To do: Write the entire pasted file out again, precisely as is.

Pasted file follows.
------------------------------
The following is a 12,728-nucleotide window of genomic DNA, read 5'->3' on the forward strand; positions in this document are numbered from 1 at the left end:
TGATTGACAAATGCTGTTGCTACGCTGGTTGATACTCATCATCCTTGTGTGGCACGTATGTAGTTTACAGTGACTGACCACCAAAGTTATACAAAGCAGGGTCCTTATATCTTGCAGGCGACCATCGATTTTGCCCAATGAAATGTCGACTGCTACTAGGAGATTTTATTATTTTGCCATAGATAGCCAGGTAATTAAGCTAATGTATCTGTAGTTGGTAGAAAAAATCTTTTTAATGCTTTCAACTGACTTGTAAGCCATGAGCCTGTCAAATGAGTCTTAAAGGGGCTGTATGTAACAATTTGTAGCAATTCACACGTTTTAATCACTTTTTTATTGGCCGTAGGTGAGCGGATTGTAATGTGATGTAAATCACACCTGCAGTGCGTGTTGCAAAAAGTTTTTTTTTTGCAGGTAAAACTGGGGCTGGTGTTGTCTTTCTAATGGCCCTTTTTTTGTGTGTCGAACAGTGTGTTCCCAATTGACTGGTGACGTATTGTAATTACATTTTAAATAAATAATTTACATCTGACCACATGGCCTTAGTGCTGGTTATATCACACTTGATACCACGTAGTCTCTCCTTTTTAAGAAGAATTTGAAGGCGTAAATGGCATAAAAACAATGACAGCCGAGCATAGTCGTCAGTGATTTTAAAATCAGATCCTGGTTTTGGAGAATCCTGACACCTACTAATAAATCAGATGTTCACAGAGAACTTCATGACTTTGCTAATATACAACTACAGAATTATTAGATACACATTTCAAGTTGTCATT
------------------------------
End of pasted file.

The following is a 12,728-nucleotide window of genomic DNA, read 5'->3' on the forward strand; positions in this document are numbered from 1 at the left end:
TGATTGACAAATGCTGTTGCTACGCTGGTTGATACTCATCATCCTTGTGTGGCACGTATGTAGTTTACAGTGACTGACCACCAAAGTTATACAAAGCAGGGTCCTTATATCTTGCAGGCGACCATCGATTTTGCCCAATGAAATGTCGACTGCTACTAGGAGATTTTATTATTTTGCCATAGATAGCCAGGTAATTAAGCTAATGTATCTGTAGTTGGTAGAAAAAATCTTTTTAATGCTTTCAACTGACTTGTAAGCCATGAGCCTGTCAAATGAGTCTTAAAGGGGCTGTATGTAACAATTTGTAGCAATTCACACGTTTTAATCACTTTTTTATTGGCCGTAGGTGAGCGGATTGTAATGTGATGTAAATCACACCTGCAGTGCGTGTTGCAAAAAGTTTTTTTTTTGCAGGTAAAACTGGGGCTGGTGTTGTCTTTCTAATGGCCCTTTTTTTGTGTGTCGAACAGTGTGTTCCCAATTGACTGGTGACGTATTGTAATTACATTTTAAATAAATAATTTACATCTGACCACATGGCCTTAGTGCTGGTTATATCACACTTGATACCACGTAGTCTCTCCTTTTTAAGAAGAATTTGAAGGCGTAAATGGCATAAAAACAATGACAGCCGAGCATAGTCGTCAGTGATTTTAAAATCAGATCCTGGTTTTGGAGAATCCTGACACCTACTAATAAATCAGATGTTCACAGAGAACTTCATGACTTTGCTAATATACAACTACAGAATTATTAGATACACATTTCAAGTTGTCATT